On September 28th, 2022, the European Commission released two proposals, the aim of which is to regulate civil liability in relation to AI-enabled systems, drawing from the Commission’s White Paper1 considerations on the use of such systems: a revised version of the Defective Product Liability Directive (PLD)2 and a Directive that adapts non-contractual civil liability rules to Artificial Intelligence (AI Liability Directive)3. The combination of these proposals with that of April 21st, 2021, Laying Down Harmonized Rules On Artificial Intelligence (AI Act)4, will result in the national liability frameworks being adapted to the digital age, the circular economy and global value chains.
Initiated by France and Canada, the Partnership also includes Australia, the European Union, Germany, India, Japan, Mexico, New Zealand, the Republic of Korea, Singapore, Slovenia, the United Kingdom and the United States of America.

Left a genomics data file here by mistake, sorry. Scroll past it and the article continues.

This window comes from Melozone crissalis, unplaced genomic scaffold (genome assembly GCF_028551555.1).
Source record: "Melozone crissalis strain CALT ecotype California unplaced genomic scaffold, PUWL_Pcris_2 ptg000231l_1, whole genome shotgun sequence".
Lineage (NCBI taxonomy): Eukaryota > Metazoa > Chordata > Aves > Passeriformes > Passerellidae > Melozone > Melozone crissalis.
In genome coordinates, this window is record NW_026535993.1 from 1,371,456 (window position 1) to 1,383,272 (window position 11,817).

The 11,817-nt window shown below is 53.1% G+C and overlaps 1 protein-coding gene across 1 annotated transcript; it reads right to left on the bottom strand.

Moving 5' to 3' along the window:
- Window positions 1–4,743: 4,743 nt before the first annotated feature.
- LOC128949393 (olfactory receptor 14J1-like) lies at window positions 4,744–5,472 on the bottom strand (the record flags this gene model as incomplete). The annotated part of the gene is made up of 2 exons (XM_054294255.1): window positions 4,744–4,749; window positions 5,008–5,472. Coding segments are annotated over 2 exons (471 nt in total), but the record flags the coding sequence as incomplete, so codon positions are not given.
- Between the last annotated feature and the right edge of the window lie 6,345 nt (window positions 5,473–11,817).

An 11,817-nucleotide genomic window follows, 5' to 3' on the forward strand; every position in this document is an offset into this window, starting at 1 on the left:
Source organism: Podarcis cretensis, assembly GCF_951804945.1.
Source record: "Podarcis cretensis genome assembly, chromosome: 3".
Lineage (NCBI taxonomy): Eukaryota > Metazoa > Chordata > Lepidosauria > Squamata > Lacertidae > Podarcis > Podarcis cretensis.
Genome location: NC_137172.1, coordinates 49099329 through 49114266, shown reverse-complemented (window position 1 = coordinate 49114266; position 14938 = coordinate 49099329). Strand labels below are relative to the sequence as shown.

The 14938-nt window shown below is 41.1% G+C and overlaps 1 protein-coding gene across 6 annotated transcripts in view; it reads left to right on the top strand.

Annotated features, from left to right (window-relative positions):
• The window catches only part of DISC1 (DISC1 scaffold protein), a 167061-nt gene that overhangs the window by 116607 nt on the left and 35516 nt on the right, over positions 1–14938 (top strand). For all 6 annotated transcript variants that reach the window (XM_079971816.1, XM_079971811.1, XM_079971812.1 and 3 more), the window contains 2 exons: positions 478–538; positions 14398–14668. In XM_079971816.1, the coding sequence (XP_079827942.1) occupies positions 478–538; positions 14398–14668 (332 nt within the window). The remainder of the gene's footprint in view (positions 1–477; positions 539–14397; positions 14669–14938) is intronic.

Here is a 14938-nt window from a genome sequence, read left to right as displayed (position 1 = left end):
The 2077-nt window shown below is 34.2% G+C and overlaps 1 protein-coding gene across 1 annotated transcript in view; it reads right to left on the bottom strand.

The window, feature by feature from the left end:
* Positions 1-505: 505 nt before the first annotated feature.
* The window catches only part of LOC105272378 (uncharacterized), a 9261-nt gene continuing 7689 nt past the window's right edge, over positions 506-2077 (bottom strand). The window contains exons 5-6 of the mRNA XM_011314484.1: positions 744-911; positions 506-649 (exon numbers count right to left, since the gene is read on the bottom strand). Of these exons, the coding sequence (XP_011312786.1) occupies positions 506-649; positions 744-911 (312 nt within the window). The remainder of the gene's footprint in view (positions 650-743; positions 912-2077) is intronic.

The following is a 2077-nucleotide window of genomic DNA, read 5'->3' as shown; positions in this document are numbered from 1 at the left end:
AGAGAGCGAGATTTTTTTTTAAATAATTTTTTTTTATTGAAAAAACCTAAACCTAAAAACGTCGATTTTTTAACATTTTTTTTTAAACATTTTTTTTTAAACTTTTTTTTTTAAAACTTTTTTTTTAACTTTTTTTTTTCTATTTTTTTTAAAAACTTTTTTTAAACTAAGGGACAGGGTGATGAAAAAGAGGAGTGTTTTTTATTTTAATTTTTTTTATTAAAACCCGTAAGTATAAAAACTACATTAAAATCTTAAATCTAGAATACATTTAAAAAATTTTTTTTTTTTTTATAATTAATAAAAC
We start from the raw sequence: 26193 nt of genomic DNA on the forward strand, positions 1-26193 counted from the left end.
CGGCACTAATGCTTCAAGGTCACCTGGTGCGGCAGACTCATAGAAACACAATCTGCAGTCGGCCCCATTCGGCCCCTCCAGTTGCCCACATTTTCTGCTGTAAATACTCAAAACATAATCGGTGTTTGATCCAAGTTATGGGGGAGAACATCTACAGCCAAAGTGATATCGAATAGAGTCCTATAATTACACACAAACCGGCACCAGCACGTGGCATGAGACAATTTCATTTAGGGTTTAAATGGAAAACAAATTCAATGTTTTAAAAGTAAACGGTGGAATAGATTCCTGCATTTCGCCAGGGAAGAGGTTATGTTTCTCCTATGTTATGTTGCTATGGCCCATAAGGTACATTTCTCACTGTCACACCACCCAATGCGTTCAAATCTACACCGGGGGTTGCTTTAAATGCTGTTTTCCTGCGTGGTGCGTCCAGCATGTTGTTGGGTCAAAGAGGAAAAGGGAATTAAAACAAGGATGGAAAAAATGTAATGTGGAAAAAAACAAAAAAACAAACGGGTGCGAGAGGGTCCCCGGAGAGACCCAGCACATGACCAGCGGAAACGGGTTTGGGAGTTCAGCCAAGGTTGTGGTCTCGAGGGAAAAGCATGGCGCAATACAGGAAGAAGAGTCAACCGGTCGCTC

The technical storage or access is strictly necessary for the legitimate purpose of enabling the use of a specific service explicitly requested by the subscriber or user, or for the sole purpose of carrying out the transmission of a communication over an electronic communications network.
The technical storage or access is necessary for the legitimate purpose of storing preferences that are not requested by the subscriber or user.
The technical storage or access that is used exclusively for statistical purposes.The technical storage or access that is used exclusively for anonymous statistical purposes. Without a subpoena, voluntary compliance on the part of your Internet Service Provider, or additional records from a third party, information stored or retrieved for this purpose alone cannot usually be used to identify you.
The technical storage or access is required to create user profiles to send advertising, or to track the user on a website or across several websites for similar marketing purposes.